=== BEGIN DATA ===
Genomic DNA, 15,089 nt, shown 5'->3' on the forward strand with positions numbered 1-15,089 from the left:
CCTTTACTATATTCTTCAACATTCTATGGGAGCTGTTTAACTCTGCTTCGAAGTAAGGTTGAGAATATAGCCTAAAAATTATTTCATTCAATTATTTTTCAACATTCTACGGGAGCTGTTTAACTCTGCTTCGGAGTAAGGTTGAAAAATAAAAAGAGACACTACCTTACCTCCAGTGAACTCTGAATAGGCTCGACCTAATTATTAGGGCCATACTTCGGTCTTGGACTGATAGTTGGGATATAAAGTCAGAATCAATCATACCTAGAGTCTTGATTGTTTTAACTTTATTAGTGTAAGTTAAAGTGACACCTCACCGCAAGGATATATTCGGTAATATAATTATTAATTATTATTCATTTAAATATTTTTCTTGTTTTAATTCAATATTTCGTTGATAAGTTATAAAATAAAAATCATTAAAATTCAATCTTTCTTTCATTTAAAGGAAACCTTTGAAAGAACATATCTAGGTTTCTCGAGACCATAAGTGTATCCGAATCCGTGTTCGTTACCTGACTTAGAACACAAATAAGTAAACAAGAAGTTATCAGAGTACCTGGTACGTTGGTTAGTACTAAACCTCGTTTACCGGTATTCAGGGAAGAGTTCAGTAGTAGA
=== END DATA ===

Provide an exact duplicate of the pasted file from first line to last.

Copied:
Genomic DNA, 15,089 nt, shown 5'->3' on the forward strand with positions numbered 1-15,089 from the left:
CCTTTACTATATTCTTCAACATTCTATGGGAGCTGTTTAACTCTGCTTCGAAGTAAGGTTGAGAATATAGCCTAAAAATTATTTCATTCAATTATTTTTCAACATTCTACGGGAGCTGTTTAACTCTGCTTCGGAGTAAGGTTGAAAAATAAAAAGAGACACTACCTTACCTCCAGTGAACTCTGAATAGGCTCGACCTAATTATTAGGGCCATACTTCGGTCTTGGACTGATAGTTGGGATATAAAGTCAGAATCAATCATACCTAGAGTCTTGATTGTTTTAACTTTATTAGTGTAAGTTAAAGTGACACCTCACCGCAAGGATATATTCGGTAATATAATTATTAATTATTATTCATTTAAATATTTTTCTTGTTTTAATTCAATATTTCGTTGATAAGTTATAAAATAAAAATCATTAAAATTCAATCTTTCTTTCATTTAAAGGAAACCTTTGAAAGAACATATCTAGGTTTCTCGAGACCATAAGTGTATCCGAATCCGTGTTCGTTACCTGACTTAGAACACAAATAAGTAAACAAGAAGTTATCAGAGTACCTGGTACGTTGGTTAGTACTAAACCTCGTTTACCGGTATTCAGGGAAGAGTTCAGTAGTAGA